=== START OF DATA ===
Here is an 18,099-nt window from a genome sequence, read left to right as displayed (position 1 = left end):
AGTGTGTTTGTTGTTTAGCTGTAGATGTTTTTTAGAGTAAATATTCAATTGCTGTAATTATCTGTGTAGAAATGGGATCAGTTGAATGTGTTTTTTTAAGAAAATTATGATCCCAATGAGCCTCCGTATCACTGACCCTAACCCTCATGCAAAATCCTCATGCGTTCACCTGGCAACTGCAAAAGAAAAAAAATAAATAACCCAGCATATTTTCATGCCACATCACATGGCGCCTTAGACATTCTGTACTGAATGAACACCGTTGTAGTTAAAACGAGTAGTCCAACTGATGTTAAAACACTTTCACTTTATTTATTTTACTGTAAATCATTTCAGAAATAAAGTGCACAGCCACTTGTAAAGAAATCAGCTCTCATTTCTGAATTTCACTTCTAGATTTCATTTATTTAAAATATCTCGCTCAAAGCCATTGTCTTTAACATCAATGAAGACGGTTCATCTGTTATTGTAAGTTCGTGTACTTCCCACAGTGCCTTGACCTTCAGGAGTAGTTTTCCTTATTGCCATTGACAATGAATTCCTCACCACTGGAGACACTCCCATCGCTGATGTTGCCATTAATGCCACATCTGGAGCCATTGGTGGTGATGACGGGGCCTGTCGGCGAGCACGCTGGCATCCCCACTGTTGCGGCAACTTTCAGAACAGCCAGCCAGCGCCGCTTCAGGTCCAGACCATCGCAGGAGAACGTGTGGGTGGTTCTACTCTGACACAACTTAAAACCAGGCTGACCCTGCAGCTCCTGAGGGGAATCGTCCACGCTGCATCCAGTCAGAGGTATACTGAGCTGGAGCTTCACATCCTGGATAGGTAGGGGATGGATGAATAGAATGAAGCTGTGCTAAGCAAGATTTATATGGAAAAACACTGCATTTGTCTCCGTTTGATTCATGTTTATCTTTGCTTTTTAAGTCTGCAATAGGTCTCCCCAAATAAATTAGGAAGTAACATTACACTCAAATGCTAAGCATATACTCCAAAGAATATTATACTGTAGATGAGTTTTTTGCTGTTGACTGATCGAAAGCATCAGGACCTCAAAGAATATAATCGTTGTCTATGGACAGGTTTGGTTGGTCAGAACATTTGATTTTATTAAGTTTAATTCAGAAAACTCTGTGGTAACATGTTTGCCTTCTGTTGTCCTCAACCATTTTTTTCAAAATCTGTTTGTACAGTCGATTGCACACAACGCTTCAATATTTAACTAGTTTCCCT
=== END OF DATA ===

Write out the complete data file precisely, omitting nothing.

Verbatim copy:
Here is an 18,099-nt window from a genome sequence, read left to right as displayed (position 1 = left end):
AGTGTGTTTGTTGTTTAGCTGTAGATGTTTTTTAGAGTAAATATTCAATTGCTGTAATTATCTGTGTAGAAATGGGATCAGTTGAATGTGTTTTTTTAAGAAAATTATGATCCCAATGAGCCTCCGTATCACTGACCCTAACCCTCATGCAAAATCCTCATGCGTTCACCTGGCAACTGCAAAAGAAAAAAAATAAATAACCCAGCATATTTTCATGCCACATCACATGGCGCCTTAGACATTCTGTACTGAATGAACACCGTTGTAGTTAAAACGAGTAGTCCAACTGATGTTAAAACACTTTCACTTTATTTATTTTACTGTAAATCATTTCAGAAATAAAGTGCACAGCCACTTGTAAAGAAATCAGCTCTCATTTCTGAATTTCACTTCTAGATTTCATTTATTTAAAATATCTCGCTCAAAGCCATTGTCTTTAACATCAATGAAGACGGTTCATCTGTTATTGTAAGTTCGTGTACTTCCCACAGTGCCTTGACCTTCAGGAGTAGTTTTCCTTATTGCCATTGACAATGAATTCCTCACCACTGGAGACACTCCCATCGCTGATGTTGCCATTAATGCCACATCTGGAGCCATTGGTGGTGATGACGGGGCCTGTCGGCGAGCACGCTGGCATCCCCACTGTTGCGGCAACTTTCAGAACAGCCAGCCAGCGCCGCTTCAGGTCCAGACCATCGCAGGAGAACGTGTGGGTGGTTCTACTCTGACACAACTTAAAACCAGGCTGACCCTGCAGCTCCTGAGGGGAATCGTCCACGCTGCATCCAGTCAGAGGTATACTGAGCTGGAGCTTCACATCCTGGATAGGTAGGGGATGGATGAATAGAATGAAGCTGTGCTAAGCAAGATTTATATGGAAAAACACTGCATTTGTCTCCGTTTGATTCATGTTTATCTTTGCTTTTTAAGTCTGCAATAGGTCTCCCCAAATAAATTAGGAAGTAACATTACACTCAAATGCTAAGCATATACTCCAAAGAATATTATACTGTAGATGAGTTTTTTGCTGTTGACTGATCGAAAGCATCAGGACCTCAAAGAATATAATCGTTGTCTATGGACAGGTTTGGTTGGTCAGAACATTTGATTTTATTAAGTTTAATTCAGAAAACTCTGTGGTAACATGTTTGCCTTCTGTTGTCCTCAACCATTTTTTTCAAAATCTGTTTGTACAGTCGATTGCACACAACGCTTCAATATTTAACTAGTTTCCCT